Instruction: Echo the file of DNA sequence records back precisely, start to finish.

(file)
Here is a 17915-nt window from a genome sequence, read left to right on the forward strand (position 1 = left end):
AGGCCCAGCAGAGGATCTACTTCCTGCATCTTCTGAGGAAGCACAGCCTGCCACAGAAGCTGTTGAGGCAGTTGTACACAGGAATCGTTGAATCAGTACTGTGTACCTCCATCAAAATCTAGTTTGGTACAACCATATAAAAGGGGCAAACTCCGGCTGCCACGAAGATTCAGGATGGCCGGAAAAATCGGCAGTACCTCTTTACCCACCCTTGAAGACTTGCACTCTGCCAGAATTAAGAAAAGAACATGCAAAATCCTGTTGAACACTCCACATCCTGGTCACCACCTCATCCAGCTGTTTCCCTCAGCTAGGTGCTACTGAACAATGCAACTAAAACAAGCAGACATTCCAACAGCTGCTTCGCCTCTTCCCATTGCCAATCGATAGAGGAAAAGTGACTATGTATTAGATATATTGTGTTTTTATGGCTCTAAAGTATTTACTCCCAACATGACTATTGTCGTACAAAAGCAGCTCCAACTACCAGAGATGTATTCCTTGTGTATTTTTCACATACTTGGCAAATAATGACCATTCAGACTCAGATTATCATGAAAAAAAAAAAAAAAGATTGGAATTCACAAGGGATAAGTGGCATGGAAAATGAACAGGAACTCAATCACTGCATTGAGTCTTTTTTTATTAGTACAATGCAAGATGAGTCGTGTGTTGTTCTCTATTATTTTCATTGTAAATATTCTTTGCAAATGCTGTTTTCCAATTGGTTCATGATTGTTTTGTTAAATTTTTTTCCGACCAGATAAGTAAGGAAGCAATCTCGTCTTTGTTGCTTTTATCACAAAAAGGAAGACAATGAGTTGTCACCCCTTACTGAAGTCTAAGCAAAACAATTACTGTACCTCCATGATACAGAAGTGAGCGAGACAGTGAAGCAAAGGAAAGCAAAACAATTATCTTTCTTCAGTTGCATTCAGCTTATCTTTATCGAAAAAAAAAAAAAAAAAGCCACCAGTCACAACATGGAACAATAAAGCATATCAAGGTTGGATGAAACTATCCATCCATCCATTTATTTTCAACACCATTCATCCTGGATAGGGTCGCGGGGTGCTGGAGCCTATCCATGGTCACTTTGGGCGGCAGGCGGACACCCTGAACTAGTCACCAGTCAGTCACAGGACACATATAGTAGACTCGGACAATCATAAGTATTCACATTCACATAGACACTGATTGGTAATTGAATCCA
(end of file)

Here is a 17915-nt window from a genome sequence, read left to right on the forward strand (position 1 = left end):
AGGCCCAGCAGAGGATCTACTTCCTGCATCTTCTGAGGAAGCACAGCCTGCCACAGAAGCTGTTGAGGCAGTTGTACACAGGAATCGTTGAATCAGTACTGTGTACCTCCATCAAAATCTAGTTTGGTACAACCATATAAAAGGGGCAAACTCCGGCTGCCACGAAGATTCAGGATGGCCGGAAAAATCGGCAGTACCTCTTTACCCACCCTTGAAGACTTGCACTCTGCCAGAATTAAGAAAAGAACATGCAAAATCCTGTTGAACACTCCACATCCTGGTCACCACCTCATCCAGCTGTTTCCCTCAGCTAGGTGCTACTGAACAATGCAACTAAAACAAGCAGACATTCCAACAGCTGCTTCGCCTCTTCCCATTGCCAATCGATAGAGGAAAAGTGACTATGTATTAGATATATTGTGTTTTTATGGCTCTAAAGTATTTACTCCCAACATGACTATTGTCGTACAAAAGCAGCTCCAACTACCAGAGATGTATTCCTTGTGTATTTTTCACATACTTGGCAAATAATGACCATTCAGACTCAGATTATCATGAAAAAAAAAAAAAAAGATTGGAATTCACAAGGGATAAGTGGCATGGAAAATGAACAGGAACTCAATCACTGCATTGAGTCTTTTTTTATTAGTACAATGCAAGATGAGTCGTGTGTTGTTCTCTATTATTTTCATTGTAAATATTCTTTGCAAATGCTGTTTTCCAATTGGTTCATGATTGTTTTGTTAAATTTTTTTCCGACCAGATAAGTAAGGAAGCAATCTCGTCTTTGTTGCTTTTATCACAAAAAGGAAGACAATGAGTTGTCACCCCTTACTGAAGTCTAAGCAAAACAATTACTGTACCTCCATGATACAGAAGTGAGCGAGACAGTGAAGCAAAGGAAAGCAAAACAATTATCTTTCTTCAGTTGCATTCAGCTTATCTTTATCGAAAAAAAAAAAAAAAAAGCCACCAGTCACAACATGGAACAATAAAGCATATCAAGGTTGGATGAAACTATCCATCCATCCATTTATTTTCAACACCATTCATCCTGGATAGGGTCGCGGGGTGCTGGAGCCTATCCATGGTCACTTTGGGCGGCAGGCGGACACCCTGAACTAGTCACCAGTCAGTCACAGGACACATATAGTAGACTCGGACAATCATAAGTATTCACATTCACATAGACACTGATTGGTAATTGAATCCA